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Winter 2020–2021 bill insert

News Article
Want to know how to take care of your home plumbing? What to do if you live in a floodplain? Who you can call if you're having trouble paying your bill? It's all in this edition of your quarterly newsletter from the Portland Water Bureau and the Bureau of Environmental Services.

Taking care of your home plumbing

If you’ve ever seen a burst pipe or a flooded basement, you know how challenging water can be. Luckily, there’s a lot you can do to care for the sewer, stormwater, and water systems closest to you. See the tips below for ideas.

Simple drawing of people inside and outside a house. The drawing has numbers on it to reflect the tips in the text below.
Photo of a person wearing an orange vest. The person is using a rake to clear the drain of a green street planter.
  1. Use your water meter to check for leaks.
  2. Each year in late fall, turn off the water to your outdoor faucets. Leave the faucets in the open position in case the pipes freeze.
  3. Throw wipes in the garbage. Even if a wipe says it’s flushable, it’s not. Wipes clog sewer pipes.
  4. Keep your sewer pipes fat free. Learn good kitchen practices to keep fats, oils, and grease out of your pipes and sewer connection.
  5. Maintain your gutters and downspouts. Clear leaves and debris, and fix any bad connections or holes.
  6. Check drainage. Make sure water flows away from your foundation. If you have drainage issues, call 503-823-5858 for technical assistance and a potential site visit.
  7. Prepare for emergencies by storing extra drinking water and toilet supplies. Learn more about putting together your emergency kit.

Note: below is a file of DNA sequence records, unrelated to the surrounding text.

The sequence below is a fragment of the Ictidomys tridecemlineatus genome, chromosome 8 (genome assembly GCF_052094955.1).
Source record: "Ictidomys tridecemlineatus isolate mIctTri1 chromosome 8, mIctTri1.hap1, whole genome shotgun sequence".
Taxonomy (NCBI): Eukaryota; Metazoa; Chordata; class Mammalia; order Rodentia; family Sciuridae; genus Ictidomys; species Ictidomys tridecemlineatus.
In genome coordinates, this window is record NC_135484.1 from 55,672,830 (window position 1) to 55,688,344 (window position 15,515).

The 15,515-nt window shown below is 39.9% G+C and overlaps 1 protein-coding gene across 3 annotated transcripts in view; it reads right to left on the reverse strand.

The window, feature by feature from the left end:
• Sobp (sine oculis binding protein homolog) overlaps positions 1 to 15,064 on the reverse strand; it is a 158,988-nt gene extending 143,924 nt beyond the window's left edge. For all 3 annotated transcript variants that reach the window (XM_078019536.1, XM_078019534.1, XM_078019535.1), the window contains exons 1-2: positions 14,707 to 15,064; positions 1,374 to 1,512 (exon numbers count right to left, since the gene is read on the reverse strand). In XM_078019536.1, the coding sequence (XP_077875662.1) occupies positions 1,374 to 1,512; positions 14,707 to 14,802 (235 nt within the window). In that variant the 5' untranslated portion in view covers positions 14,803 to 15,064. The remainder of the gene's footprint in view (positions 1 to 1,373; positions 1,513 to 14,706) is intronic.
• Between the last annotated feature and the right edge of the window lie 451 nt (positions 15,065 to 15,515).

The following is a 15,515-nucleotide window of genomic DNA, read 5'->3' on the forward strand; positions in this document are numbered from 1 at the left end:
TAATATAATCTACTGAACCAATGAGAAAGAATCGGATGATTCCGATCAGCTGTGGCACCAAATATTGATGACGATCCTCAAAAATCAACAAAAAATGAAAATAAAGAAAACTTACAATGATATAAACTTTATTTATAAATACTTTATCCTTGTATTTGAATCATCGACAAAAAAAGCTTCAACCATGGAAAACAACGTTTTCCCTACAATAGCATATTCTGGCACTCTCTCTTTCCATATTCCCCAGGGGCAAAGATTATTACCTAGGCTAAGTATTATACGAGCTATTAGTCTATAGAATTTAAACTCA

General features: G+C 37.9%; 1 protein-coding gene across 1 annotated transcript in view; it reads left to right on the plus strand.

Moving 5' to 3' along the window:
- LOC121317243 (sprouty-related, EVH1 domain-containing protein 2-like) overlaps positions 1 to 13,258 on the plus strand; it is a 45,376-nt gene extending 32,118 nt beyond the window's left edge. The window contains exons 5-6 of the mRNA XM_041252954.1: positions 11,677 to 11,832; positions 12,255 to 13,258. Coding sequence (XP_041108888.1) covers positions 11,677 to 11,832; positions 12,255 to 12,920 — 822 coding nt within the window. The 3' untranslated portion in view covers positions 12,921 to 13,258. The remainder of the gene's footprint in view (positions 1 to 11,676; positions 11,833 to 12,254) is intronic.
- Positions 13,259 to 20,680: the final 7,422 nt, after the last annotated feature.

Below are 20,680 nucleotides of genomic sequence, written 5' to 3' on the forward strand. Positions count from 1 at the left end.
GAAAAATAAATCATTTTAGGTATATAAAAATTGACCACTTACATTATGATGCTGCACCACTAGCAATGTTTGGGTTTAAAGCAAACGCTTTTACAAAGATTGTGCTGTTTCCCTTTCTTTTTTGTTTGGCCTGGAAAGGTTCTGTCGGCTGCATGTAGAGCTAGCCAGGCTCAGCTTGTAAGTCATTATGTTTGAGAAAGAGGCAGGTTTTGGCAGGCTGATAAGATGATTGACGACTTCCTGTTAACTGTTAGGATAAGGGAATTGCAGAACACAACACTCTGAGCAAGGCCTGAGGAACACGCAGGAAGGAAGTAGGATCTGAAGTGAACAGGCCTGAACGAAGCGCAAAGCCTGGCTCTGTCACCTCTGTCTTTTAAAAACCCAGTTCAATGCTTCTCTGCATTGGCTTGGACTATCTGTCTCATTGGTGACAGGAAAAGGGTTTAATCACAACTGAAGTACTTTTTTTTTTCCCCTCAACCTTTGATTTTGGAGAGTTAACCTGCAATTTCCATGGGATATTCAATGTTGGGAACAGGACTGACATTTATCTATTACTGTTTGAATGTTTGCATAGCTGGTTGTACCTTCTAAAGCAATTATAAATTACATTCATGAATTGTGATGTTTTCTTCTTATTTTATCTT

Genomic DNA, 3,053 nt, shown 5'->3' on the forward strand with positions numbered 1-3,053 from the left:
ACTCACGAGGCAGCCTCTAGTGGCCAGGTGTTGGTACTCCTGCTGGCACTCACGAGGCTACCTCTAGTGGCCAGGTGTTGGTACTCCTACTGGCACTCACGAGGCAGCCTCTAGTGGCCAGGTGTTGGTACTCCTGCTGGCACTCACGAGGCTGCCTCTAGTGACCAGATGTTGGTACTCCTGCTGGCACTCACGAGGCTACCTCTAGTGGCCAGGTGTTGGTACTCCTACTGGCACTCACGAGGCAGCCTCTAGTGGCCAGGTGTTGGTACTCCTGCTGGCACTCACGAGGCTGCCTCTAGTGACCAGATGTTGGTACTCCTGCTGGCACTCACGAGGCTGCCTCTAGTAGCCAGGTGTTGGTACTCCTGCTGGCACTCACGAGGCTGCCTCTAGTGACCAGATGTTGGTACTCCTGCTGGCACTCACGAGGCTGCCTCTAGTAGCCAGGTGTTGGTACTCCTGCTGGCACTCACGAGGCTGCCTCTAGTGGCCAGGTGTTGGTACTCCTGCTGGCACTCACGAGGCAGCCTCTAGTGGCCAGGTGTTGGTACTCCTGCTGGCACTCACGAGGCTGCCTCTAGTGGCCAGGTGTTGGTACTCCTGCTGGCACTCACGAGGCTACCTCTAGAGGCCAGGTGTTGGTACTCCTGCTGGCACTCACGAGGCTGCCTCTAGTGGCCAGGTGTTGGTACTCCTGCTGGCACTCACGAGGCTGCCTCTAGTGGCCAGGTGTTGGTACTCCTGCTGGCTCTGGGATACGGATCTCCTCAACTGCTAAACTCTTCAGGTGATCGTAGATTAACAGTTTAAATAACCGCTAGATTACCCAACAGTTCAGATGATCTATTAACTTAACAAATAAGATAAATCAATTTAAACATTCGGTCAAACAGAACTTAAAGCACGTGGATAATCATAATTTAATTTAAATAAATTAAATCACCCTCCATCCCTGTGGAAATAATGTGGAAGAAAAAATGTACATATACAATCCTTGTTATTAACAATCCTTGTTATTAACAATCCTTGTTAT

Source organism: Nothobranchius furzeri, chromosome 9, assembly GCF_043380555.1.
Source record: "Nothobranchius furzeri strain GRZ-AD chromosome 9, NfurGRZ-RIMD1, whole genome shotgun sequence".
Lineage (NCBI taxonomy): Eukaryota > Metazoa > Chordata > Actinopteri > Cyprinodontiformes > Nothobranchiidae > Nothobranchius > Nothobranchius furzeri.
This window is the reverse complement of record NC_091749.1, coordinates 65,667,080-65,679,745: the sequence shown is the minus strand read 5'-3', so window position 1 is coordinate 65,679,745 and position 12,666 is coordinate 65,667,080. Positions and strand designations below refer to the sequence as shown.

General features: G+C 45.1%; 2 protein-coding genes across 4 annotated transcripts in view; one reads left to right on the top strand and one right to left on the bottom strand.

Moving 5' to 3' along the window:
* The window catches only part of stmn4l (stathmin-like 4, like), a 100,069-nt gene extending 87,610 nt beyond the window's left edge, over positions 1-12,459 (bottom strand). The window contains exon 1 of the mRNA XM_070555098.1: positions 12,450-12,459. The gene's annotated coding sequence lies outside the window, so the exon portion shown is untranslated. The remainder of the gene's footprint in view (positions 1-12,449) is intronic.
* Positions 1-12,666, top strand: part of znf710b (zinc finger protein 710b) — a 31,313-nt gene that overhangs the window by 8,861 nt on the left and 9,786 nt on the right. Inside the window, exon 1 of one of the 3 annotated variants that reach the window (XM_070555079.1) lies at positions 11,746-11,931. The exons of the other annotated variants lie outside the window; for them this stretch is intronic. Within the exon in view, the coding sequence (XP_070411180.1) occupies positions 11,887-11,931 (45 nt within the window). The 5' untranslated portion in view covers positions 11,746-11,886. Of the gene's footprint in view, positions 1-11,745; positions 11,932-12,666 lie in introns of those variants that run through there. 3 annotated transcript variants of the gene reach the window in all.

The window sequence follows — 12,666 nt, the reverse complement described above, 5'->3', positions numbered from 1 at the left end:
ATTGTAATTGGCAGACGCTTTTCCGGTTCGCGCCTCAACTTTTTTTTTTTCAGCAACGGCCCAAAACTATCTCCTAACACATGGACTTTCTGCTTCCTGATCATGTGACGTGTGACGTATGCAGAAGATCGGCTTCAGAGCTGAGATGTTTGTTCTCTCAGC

8. Know where your water shutoff valve is so that you can turn off the water if there’s a leak.
  9. Take care of your street’s drains. You can help prevent street flooding by raking the openings of green street planters or storm drains.

Having trouble paying your bill?

If you can’t pay your full bill, please send us an email or give us a call at 503-823-7770. We may be able to help you set up a payment arrangement or find out if you qualify for financial assistance. We haven’t disconnected services during the pandemic, but if you have past payments due, paying what you can now will help make your bill more manageable in the future. 

Do you live or work in a floodplain?

Check if your home or business is in a floodplain. Go to and enter your address. Click on Public Safety, then click on FEMA Special Flood Hazard Area.

  • Basic homeowners or renters insurance doesn’t cover flood damage. Call your insurance agent or visit the National Flood Insurance Program website to find out how to sign up for flood insurance.
  • Construction (including adding or moving soil) in the floodplain requires special permits. Before you build, call 503-823-6892 for more information.
  • Subscribe to the City’s public emergency notifications at or follow @publicalerts on Twitter.
  • Make an emergency plan with your family. If a flood is coming, shut off gas and electricity and move valuables upstairs or to upper cabinets.

Your water, even better

Photo of a lake with a small island in the middle and Mount Hood behind. The lake is surrounded by evergreen forest.

The Water Bureau is building two new water treatment facilities and new sections of pipelines. These projects will help us comply with the federal Safe Drinking Water Act.

  • The Improved Corrosion Control Treatment project will improve treatment for lead, which can seep into water from some household and business plumbing. This temporary treatment system will start working in 2022. We will incorporate a permanent corrosion control treatment technology into the filtration project.
  • The filtration project will allow us to filter Bull Run water for the first time, further protecting health, supporting our economy, and preparing us for the future. Filtration will be up and running in 2027.

Doggie dos and don'ts

Photo of a small, tan dog with big ears and a boopable nose holding a leash in its mouth. The dog looks like it's ready for a walk.

When you’re out for a walk, keep your pup on a leash and out of green street planters. Off-leash dogs can harm sensitive plants and wildlife habitat. A dog’s pee hurts the plants and the poop can carry harmful bacteria into our rivers and streams. Always clean up after your pet!